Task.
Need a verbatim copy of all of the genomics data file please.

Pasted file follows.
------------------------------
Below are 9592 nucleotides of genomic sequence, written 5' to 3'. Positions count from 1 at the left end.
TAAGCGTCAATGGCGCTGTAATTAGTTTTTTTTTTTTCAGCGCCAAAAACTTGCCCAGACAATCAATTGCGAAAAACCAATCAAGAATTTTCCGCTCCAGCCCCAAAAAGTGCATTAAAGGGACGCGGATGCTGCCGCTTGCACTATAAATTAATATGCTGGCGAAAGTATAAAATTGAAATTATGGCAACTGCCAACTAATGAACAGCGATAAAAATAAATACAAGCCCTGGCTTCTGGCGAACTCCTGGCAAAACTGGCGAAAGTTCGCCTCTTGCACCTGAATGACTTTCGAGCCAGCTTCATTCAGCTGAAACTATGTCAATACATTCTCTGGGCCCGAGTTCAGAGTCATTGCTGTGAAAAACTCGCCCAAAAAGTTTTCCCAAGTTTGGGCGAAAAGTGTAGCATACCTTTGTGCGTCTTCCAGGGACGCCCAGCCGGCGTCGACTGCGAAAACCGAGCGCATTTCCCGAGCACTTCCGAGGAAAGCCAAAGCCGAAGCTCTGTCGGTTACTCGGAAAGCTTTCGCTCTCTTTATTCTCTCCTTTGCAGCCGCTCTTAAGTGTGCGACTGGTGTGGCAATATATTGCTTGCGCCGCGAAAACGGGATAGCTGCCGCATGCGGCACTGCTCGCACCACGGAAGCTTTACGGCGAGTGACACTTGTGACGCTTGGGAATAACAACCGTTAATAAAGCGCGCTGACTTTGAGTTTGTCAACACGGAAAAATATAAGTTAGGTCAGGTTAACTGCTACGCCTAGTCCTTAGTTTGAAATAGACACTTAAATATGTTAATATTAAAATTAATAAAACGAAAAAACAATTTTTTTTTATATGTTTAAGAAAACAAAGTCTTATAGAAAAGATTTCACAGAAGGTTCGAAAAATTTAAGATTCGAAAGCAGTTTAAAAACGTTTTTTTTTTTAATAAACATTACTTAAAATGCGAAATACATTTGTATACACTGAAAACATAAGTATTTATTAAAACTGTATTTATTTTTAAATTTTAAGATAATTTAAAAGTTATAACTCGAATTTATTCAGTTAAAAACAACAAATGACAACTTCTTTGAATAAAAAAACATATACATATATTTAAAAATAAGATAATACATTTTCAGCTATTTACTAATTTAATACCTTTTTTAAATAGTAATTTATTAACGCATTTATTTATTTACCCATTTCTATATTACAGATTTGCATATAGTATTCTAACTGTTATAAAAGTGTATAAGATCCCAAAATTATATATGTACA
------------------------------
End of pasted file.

Below are 9592 nucleotides of genomic sequence, written 5' to 3'. Positions count from 1 at the left end.
TAAGCGTCAATGGCGCTGTAATTAGTTTTTTTTTTTTCAGCGCCAAAAACTTGCCCAGACAATCAATTGCGAAAAACCAATCAAGAATTTTCCGCTCCAGCCCCAAAAAGTGCATTAAAGGGACGCGGATGCTGCCGCTTGCACTATAAATTAATATGCTGGCGAAAGTATAAAATTGAAATTATGGCAACTGCCAACTAATGAACAGCGATAAAAATAAATACAAGCCCTGGCTTCTGGCGAACTCCTGGCAAAACTGGCGAAAGTTCGCCTCTTGCACCTGAATGACTTTCGAGCCAGCTTCATTCAGCTGAAACTATGTCAATACATTCTCTGGGCCCGAGTTCAGAGTCATTGCTGTGAAAAACTCGCCCAAAAAGTTTTCCCAAGTTTGGGCGAAAAGTGTAGCATACCTTTGTGCGTCTTCCAGGGACGCCCAGCCGGCGTCGACTGCGAAAACCGAGCGCATTTCCCGAGCACTTCCGAGGAAAGCCAAAGCCGAAGCTCTGTCGGTTACTCGGAAAGCTTTCGCTCTCTTTATTCTCTCCTTTGCAGCCGCTCTTAAGTGTGCGACTGGTGTGGCAATATATTGCTTGCGCCGCGAAAACGGGATAGCTGCCGCATGCGGCACTGCTCGCACCACGGAAGCTTTACGGCGAGTGACACTTGTGACGCTTGGGAATAACAACCGTTAATAAAGCGCGCTGACTTTGAGTTTGTCAACACGGAAAAATATAAGTTAGGTCAGGTTAACTGCTACGCCTAGTCCTTAGTTTGAAATAGACACTTAAATATGTTAATATTAAAATTAATAAAACGAAAAAACAATTTTTTTTTATATGTTTAAGAAAACAAAGTCTTATAGAAAAGATTTCACAGAAGGTTCGAAAAATTTAAGATTCGAAAGCAGTTTAAAAACGTTTTTTTTTTTAATAAACATTACTTAAAATGCGAAATACATTTGTATACACTGAAAACATAAGTATTTATTAAAACTGTATTTATTTTTAAATTTTAAGATAATTTAAAAGTTATAACTCGAATTTATTCAGTTAAAAACAACAAATGACAACTTCTTTGAATAAAAAAACATATACATATATTTAAAAATAAGATAATACATTTTCAGCTATTTACTAATTTAATACCTTTTTTAAATAGTAATTTATTAACGCATTTATTTATTTACCCATTTCTATATTACAGATTTGCATATAGTATTCTAACTGTTATAAAAGTGTATAAGATCCCAAAATTATATATGTACA